bush fires

Australian PM admits mistakes in handling of fire crisis

The PM has faced mounting criticism over his government's response to the bushfires and its climate policy.

Since September, bushfires have killed at least 28 people and destroyed thousands of homes.

On Sunday, Mr Morrison conceded there were "things I could have handled on the ground much better".

In recent weeks, Mr Morrison has been heckled by locals when visiting fire-hit communities in the states of New South Wales and Victoria, where the worst blazes are concentrated.

PM Morrison apologises for US holiday amid crisis

Crews are battling over 100 fires amid a heatwave which has produced the nation's two hottest days on record.

Two volunteer firefighters died in a road accident on Thursday while deployed to a huge blaze near Sydney.

Mr Morrison said he would end his leave early. His absence this week has drawn condemnation and protests.

"I deeply regret any offence caused to any of the many Australians affected by the terrible bushfires by my taking leave with family at this time," he said on Friday.

Sydney blanketed by smoke from NSW bushfires

Strong winds overnight brought smoke from fires inland, pushing the air quality in Australia's largest city to beyond "hazardous" levels at times.

On social media, locals have described hazy skies and the stench of smoke in their homes.

About five million people live in the state capital of New South Wales, which has been affected for weeks by fires.

Six people have died in bushfires in the state's north since October.

Sydney residents were warned about severe fire danger on Tuesday, as temperatures soared to 37C (98.6F) in the city's west.

Bush fires wreak havoc in New Caledonia

That figure has been given by the Civil Security organisation, which has gradually extended its extreme fire risk warning to now nearly all of New Caledonia, including the islands of Ouvea and Belep.

With winds still strong, there is no immediate relief in sight.

The authorities say at the same time last year just under five square kilometres had been burnt.

A territory-wide fire ban will remain in force until 15 December.

The ban exempts the use of fire for cooking in domestic situations.

Australia bushfire threatens Sydney suburbs homes

The New South Wales Rural Fire Service (RFS) said it was concerned that flying embers could spark new blazes ahead of the advancing fire front.

Some residents have been instructed to seek shelter as evacuation is now too dangerous.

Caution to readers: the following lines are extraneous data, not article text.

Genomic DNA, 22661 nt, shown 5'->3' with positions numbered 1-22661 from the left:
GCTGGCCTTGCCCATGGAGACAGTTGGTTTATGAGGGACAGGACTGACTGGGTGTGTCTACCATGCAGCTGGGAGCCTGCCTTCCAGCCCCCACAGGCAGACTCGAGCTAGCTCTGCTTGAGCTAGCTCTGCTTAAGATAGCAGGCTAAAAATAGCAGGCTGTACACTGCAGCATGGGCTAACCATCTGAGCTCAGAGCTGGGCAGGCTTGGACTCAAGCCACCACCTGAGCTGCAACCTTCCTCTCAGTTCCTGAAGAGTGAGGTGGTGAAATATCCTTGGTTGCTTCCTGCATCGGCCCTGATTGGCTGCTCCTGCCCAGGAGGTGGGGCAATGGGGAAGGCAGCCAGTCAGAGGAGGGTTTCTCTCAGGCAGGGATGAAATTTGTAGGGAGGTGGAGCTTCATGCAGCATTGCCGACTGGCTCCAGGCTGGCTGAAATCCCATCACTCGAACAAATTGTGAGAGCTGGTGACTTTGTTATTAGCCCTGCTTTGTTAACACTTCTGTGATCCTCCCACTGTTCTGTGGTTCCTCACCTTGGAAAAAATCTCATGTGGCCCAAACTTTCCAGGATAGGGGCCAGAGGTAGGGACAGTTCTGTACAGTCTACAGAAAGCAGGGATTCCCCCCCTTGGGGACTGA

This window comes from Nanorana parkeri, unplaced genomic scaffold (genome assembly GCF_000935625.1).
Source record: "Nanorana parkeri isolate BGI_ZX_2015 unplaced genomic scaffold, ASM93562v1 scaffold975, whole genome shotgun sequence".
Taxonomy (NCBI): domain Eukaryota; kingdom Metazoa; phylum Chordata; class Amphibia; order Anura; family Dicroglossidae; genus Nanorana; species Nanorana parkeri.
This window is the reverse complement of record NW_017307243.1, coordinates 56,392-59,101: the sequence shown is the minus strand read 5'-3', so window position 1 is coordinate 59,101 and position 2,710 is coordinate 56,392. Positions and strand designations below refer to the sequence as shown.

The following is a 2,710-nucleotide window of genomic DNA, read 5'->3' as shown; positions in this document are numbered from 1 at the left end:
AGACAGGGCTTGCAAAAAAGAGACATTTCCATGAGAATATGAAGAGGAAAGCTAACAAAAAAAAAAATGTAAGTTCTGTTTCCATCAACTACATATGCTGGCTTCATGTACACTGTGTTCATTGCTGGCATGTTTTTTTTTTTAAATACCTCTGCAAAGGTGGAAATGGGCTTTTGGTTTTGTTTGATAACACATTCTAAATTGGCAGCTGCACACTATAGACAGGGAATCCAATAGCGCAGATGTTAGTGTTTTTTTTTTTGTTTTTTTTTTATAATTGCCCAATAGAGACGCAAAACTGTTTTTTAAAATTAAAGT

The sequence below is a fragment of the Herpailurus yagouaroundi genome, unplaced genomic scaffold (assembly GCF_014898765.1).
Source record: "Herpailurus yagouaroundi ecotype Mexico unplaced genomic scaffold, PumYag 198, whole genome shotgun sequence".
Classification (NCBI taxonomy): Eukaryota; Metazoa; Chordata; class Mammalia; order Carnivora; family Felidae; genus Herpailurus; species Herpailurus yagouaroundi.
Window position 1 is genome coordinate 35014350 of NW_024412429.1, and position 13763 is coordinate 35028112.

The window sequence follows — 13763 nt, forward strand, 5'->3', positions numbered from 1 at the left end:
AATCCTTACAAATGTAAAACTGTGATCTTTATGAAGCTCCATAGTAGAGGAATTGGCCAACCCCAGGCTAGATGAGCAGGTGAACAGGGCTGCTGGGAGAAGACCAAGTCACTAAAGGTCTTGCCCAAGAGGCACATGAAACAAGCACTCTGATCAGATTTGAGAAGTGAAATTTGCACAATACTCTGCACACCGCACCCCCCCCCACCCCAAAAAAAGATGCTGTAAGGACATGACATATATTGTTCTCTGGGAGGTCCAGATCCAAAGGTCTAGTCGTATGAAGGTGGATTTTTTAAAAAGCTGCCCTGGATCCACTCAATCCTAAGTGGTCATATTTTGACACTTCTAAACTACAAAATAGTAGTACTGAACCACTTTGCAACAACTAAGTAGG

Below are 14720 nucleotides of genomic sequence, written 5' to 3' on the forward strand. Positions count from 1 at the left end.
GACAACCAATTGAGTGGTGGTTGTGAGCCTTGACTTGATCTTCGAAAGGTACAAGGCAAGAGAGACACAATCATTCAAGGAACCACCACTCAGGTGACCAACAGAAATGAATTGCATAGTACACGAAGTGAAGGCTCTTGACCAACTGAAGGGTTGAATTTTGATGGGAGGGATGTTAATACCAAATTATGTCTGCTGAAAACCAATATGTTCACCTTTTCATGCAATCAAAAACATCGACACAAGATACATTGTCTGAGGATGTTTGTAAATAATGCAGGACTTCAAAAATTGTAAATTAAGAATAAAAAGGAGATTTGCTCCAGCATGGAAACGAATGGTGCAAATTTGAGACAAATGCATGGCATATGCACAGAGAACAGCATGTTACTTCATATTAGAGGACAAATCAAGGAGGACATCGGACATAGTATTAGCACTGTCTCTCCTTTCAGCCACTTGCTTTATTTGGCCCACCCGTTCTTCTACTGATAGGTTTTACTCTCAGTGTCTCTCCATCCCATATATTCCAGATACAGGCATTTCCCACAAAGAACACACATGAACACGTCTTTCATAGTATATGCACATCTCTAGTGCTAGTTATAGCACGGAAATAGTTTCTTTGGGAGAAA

Recent weather in south-eastern Australia has been unseasonably hot.

Shane Fitzsimmons from the RFS said the fire was behaving "very aggressively".

Strong winds have been pushing the flames north and east towards suburban areas.

Bushfire bears down on another town in Western Australia

The blaze started near Waroona earlier this week before tearing through the small town of Yarloop, destroying almost 100 homes, and has now burnt more than 67,000 hectares.

With a perimeter stretching across more than 220 kilometres, the fire continues to sweep south, and is now encroaching on more towns, with Harvey actively under threat.

Bushfires in New Caledonia continue to increase

A total fire ban is in force as firefighters continue to battle dozens of bushfires across the archipelago as a prolonged dry spell continues.

Last Sunday, a helicopter involved in fighting a fire near Voh, about 300 kilometres north of Noumea, crashed, killing its pilot and a mechanic on board.

Only 20 millimetres of rain fell last month, and authorities expect the situation to worsen as what's expected to be one of the worst El Niño systems in over a decade intensifies.

New Caledonia firefighters battle as dry spell continues

Three helicopters were deployed to help control fires in Teremba, Voh and Pouembout.

Local media reports the fires are mostly due to human intervention, and have been aggravated by strong winds.

New Caledonia's president, Philippe Germain, yesterday issued a territory-wide fire ban, saying there is an extreme risk.

Like much of the Pacific, New Caledonia is predicted to experience well below normal rainfall in coming months as what's expected to be one of the worst El Niño systems in over a decade intensifies.

PNG ravaged by fires

Phil Shearman from the University of Papua New Guinea's Remote Sensing Centre says satellite imagery is showing numbers not seen since the drought of 1997 and '98.

Dr Shearman says the current dry period has led to a high fire risk.

"It's possible to set fire to things that weren't able to set fire to before so we've been seeing in the last three months a five-fold increase in the number of fires that are occurring. Judging by what happened in the '97-'98 El Nino period you would be expecting to see an increased expansion of that."